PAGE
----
On her eighteenth birthday, Abigail Jordan foresees the death of a woman, and then it comes true. From there, she goes on an incredible journey of self-discovery in which she uncovers the secrets of her past and her heritage as a timekeeper--people chosen to record and measure time, but not change it. But timekeeping isn't the important aspect for Abigail; for her, it's finding out what happened to her biological mother, Elisabeth. Her mother's death was deemed a suicide, but Abigail knows it isn't true.
In the midst of World War II, Abigail must battle both the literal war in the world and the war within herself. Her biological father, Mathias, wants her to learn about his world, while other mysterious figures want her dead. She has to decide who to trust in order to determine where she belongs.
Set in 1940s era London, The Timekeeper's Daughter follows Abigail as she goes on a journey of self-discovery all while battling issues dealing with love, family, tragedy, and trust.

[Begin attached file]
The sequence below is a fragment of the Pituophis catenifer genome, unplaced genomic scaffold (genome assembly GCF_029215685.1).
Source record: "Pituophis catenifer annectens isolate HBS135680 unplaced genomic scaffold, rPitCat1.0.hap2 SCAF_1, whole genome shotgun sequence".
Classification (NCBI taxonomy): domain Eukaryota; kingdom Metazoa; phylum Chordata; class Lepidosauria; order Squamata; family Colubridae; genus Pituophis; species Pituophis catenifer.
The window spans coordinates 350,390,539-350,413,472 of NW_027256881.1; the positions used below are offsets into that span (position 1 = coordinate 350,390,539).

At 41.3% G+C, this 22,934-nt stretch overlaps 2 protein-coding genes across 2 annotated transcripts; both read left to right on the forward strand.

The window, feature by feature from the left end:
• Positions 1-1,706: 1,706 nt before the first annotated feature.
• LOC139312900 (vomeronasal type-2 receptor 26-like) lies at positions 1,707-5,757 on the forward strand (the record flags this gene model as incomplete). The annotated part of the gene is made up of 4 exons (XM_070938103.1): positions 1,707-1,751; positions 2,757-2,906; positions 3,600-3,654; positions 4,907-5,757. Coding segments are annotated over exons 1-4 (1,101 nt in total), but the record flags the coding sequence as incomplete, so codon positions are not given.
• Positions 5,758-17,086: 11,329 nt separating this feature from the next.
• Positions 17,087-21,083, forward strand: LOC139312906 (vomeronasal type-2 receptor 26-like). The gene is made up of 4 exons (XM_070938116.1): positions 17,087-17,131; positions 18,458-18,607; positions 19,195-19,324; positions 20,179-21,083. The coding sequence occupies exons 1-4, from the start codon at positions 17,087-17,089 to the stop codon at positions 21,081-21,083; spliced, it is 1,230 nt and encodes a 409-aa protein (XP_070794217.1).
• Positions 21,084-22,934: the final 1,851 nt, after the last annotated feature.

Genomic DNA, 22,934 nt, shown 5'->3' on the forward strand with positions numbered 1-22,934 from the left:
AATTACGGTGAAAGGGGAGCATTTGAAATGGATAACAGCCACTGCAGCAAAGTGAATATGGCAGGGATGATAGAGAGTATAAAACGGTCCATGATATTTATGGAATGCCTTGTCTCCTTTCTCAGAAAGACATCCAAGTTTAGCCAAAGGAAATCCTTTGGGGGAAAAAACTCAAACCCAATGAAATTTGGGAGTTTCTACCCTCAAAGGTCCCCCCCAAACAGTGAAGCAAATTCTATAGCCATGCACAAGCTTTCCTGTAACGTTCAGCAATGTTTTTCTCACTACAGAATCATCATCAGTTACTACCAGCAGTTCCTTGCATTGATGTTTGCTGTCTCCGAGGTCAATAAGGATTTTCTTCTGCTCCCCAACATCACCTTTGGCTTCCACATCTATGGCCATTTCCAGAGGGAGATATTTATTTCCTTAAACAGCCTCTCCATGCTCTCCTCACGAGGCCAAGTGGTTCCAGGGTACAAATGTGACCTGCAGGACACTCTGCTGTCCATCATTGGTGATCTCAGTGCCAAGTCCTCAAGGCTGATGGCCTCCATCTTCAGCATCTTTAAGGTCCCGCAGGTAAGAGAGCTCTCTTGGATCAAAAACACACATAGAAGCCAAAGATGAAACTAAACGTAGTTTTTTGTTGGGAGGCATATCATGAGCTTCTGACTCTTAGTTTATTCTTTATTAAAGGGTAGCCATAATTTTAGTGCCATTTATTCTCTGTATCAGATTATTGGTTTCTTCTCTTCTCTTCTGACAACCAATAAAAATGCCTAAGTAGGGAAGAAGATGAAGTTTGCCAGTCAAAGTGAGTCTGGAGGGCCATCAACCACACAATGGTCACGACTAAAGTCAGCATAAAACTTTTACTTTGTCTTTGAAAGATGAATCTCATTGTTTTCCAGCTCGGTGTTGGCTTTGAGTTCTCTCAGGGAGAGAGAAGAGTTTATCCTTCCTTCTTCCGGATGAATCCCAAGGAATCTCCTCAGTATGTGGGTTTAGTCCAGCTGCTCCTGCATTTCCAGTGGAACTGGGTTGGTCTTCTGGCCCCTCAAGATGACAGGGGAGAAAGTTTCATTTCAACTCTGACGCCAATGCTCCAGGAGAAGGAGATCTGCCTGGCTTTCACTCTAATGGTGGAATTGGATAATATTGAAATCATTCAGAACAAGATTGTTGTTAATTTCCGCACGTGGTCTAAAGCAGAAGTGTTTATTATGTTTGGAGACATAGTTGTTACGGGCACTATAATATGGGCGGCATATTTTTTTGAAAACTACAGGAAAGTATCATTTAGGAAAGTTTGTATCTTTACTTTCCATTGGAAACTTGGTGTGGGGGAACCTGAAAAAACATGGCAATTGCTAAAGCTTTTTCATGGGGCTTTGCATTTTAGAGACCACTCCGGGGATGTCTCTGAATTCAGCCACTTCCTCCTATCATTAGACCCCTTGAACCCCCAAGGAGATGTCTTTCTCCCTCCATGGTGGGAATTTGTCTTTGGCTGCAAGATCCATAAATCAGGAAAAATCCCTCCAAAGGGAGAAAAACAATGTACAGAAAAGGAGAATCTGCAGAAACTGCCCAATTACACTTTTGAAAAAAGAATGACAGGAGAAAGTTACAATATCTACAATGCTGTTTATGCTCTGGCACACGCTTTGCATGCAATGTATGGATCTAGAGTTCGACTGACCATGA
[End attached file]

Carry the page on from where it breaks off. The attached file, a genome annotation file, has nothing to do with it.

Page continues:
Plot: This novel features an energetic plot. However, it's not entirely clear what the Timekeepers do or what impact their work has on the world—plot points one hopes will be better developed in sequels to what appears to be the first book in a series.
Prose: Naylor’s prose style is simple, direct, and serves the unfolding of the story, its adventures, and the twists and turns of its plot.
Originality: The foundation of Naylor’s story is a familiar theme in other works of fantasy fiction. Its representation through the society of Timekeepers is an original variation on that theme.
Character Development: The characters in Naylor’s novel are a mixed bag. Abigail Lu Jordan is a satisfyingly complex young woman. By contrast Phillip and Mathias seem one-dimensional, defined primarily by their relationships to Abigail.
Date Submitted: June 21, 2018
"The Timekeeper's Daughter is an exciting, refreshing story with characters you can't help but love and mysteries you can't wait to unravel." -Andrea Berthot, author of The Gold and Gaslight Chronicles